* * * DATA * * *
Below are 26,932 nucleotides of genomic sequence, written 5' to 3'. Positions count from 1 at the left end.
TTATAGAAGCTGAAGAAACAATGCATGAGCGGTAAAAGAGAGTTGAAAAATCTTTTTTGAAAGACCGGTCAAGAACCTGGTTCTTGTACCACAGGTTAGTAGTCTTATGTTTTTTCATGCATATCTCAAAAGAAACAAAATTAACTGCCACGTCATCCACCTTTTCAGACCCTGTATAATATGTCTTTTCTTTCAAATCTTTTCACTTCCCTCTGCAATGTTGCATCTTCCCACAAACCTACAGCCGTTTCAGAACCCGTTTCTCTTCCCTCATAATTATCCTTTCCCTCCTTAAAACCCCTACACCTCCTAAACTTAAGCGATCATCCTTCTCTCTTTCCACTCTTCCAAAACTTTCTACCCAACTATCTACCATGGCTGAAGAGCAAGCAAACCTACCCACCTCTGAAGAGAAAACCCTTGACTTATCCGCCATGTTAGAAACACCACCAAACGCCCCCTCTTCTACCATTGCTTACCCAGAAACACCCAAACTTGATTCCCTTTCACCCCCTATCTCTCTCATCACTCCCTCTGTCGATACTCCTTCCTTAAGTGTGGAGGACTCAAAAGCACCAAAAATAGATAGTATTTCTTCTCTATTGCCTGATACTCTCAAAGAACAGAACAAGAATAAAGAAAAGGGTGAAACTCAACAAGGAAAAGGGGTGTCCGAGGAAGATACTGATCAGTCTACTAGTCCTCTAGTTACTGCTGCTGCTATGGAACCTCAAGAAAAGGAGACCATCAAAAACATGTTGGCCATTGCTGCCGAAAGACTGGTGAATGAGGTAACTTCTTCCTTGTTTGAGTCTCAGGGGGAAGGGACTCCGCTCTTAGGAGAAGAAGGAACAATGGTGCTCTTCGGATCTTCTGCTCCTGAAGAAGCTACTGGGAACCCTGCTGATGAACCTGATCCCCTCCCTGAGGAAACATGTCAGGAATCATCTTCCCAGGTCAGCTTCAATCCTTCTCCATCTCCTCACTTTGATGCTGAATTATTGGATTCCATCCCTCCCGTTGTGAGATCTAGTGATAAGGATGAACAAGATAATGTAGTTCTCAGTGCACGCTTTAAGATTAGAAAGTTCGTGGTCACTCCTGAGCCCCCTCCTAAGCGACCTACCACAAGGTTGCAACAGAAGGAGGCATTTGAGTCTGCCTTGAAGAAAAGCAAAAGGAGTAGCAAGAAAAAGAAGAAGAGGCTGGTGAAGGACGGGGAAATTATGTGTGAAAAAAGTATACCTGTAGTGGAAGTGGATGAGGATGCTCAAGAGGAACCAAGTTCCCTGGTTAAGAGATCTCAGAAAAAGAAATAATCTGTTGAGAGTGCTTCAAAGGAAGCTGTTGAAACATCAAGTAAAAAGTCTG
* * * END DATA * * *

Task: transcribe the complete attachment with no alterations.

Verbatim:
Below are 26,932 nucleotides of genomic sequence, written 5' to 3'. Positions count from 1 at the left end.
TTATAGAAGCTGAAGAAACAATGCATGAGCGGTAAAAGAGAGTTGAAAAATCTTTTTTGAAAGACCGGTCAAGAACCTGGTTCTTGTACCACAGGTTAGTAGTCTTATGTTTTTTCATGCATATCTCAAAAGAAACAAAATTAACTGCCACGTCATCCACCTTTTCAGACCCTGTATAATATGTCTTTTCTTTCAAATCTTTTCACTTCCCTCTGCAATGTTGCATCTTCCCACAAACCTACAGCCGTTTCAGAACCCGTTTCTCTTCCCTCATAATTATCCTTTCCCTCCTTAAAACCCCTACACCTCCTAAACTTAAGCGATCATCCTTCTCTCTTTCCACTCTTCCAAAACTTTCTACCCAACTATCTACCATGGCTGAAGAGCAAGCAAACCTACCCACCTCTGAAGAGAAAACCCTTGACTTATCCGCCATGTTAGAAACACCACCAAACGCCCCCTCTTCTACCATTGCTTACCCAGAAACACCCAAACTTGATTCCCTTTCACCCCCTATCTCTCTCATCACTCCCTCTGTCGATACTCCTTCCTTAAGTGTGGAGGACTCAAAAGCACCAAAAATAGATAGTATTTCTTCTCTATTGCCTGATACTCTCAAAGAACAGAACAAGAATAAAGAAAAGGGTGAAACTCAACAAGGAAAAGGGGTGTCCGAGGAAGATACTGATCAGTCTACTAGTCCTCTAGTTACTGCTGCTGCTATGGAACCTCAAGAAAAGGAGACCATCAAAAACATGTTGGCCATTGCTGCCGAAAGACTGGTGAATGAGGTAACTTCTTCCTTGTTTGAGTCTCAGGGGGAAGGGACTCCGCTCTTAGGAGAAGAAGGAACAATGGTGCTCTTCGGATCTTCTGCTCCTGAAGAAGCTACTGGGAACCCTGCTGATGAACCTGATCCCCTCCCTGAGGAAACATGTCAGGAATCATCTTCCCAGGTCAGCTTCAATCCTTCTCCATCTCCTCACTTTGATGCTGAATTATTGGATTCCATCCCTCCCGTTGTGAGATCTAGTGATAAGGATGAACAAGATAATGTAGTTCTCAGTGCACGCTTTAAGATTAGAAAGTTCGTGGTCACTCCTGAGCCCCCTCCTAAGCGACCTACCACAAGGTTGCAACAGAAGGAGGCATTTGAGTCTGCCTTGAAGAAAAGCAAAAGGAGTAGCAAGAAAAAGAAGAAGAGGCTGGTGAAGGACGGGGAAATTATGTGTGAAAAAAGTATACCTGTAGTGGAAGTGGATGAGGATGCTCAAGAGGAACCAAGTTCCCTGGTTAAGAGATCTCAGAAAAAGAAATAATCTGTTGAGAGTGCTTCAAAGGAAGCTGTTGAAACATCAAGTAAAAAGTCTG